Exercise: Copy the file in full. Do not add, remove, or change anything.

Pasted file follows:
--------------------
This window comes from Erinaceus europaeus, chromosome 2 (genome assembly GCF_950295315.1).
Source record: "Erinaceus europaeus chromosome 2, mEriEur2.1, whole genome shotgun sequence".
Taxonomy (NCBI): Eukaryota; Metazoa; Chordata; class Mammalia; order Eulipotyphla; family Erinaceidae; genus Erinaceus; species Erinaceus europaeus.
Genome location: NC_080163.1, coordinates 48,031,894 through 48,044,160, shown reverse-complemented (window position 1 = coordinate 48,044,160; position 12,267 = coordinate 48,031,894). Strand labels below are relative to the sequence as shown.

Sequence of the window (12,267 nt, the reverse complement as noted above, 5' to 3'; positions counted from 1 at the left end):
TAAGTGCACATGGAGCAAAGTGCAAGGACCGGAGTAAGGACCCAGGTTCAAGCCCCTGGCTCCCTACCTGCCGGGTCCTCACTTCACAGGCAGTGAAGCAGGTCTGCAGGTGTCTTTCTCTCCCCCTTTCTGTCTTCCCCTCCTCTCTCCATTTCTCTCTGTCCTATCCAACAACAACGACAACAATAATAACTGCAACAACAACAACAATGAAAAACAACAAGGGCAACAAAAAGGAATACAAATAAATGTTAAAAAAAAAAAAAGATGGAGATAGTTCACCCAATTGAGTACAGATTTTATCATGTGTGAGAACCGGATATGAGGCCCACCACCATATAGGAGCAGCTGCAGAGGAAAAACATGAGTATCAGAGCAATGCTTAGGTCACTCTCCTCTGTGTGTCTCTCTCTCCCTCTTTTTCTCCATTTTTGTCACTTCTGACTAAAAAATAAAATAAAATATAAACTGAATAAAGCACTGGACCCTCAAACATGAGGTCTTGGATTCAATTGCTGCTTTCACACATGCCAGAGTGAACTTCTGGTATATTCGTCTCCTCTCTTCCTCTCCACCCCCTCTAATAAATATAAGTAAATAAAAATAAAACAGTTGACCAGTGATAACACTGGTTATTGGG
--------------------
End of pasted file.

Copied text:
This window comes from Erinaceus europaeus, chromosome 2 (genome assembly GCF_950295315.1).
Source record: "Erinaceus europaeus chromosome 2, mEriEur2.1, whole genome shotgun sequence".
Taxonomy (NCBI): Eukaryota; Metazoa; Chordata; class Mammalia; order Eulipotyphla; family Erinaceidae; genus Erinaceus; species Erinaceus europaeus.
Genome location: NC_080163.1, coordinates 48,031,894 through 48,044,160, shown reverse-complemented (window position 1 = coordinate 48,044,160; position 12,267 = coordinate 48,031,894). Strand labels below are relative to the sequence as shown.

Sequence of the window (12,267 nt, the reverse complement as noted above, 5' to 3'; positions counted from 1 at the left end):
TAAGTGCACATGGAGCAAAGTGCAAGGACCGGAGTAAGGACCCAGGTTCAAGCCCCTGGCTCCCTACCTGCCGGGTCCTCACTTCACAGGCAGTGAAGCAGGTCTGCAGGTGTCTTTCTCTCCCCCTTTCTGTCTTCCCCTCCTCTCTCCATTTCTCTCTGTCCTATCCAACAACAACGACAACAATAATAACTGCAACAACAACAACAATGAAAAACAACAAGGGCAACAAAAAGGAATACAAATAAATGTTAAAAAAAAAAAAAGATGGAGATAGTTCACCCAATTGAGTACAGATTTTATCATGTGTGAGAACCGGATATGAGGCCCACCACCATATAGGAGCAGCTGCAGAGGAAAAACATGAGTATCAGAGCAATGCTTAGGTCACTCTCCTCTGTGTGTCTCTCTCTCCCTCTTTTTCTCCATTTTTGTCACTTCTGACTAAAAAATAAAATAAAATATAAACTGAATAAAGCACTGGACCCTCAAACATGAGGTCTTGGATTCAATTGCTGCTTTCACACATGCCAGAGTGAACTTCTGGTATATTCGTCTCCTCTCTTCCTCTCCACCCCCTCTAATAAATATAAGTAAATAAAAATAAAACAGTTGACCAGTGATAACACTGGTTATTGGG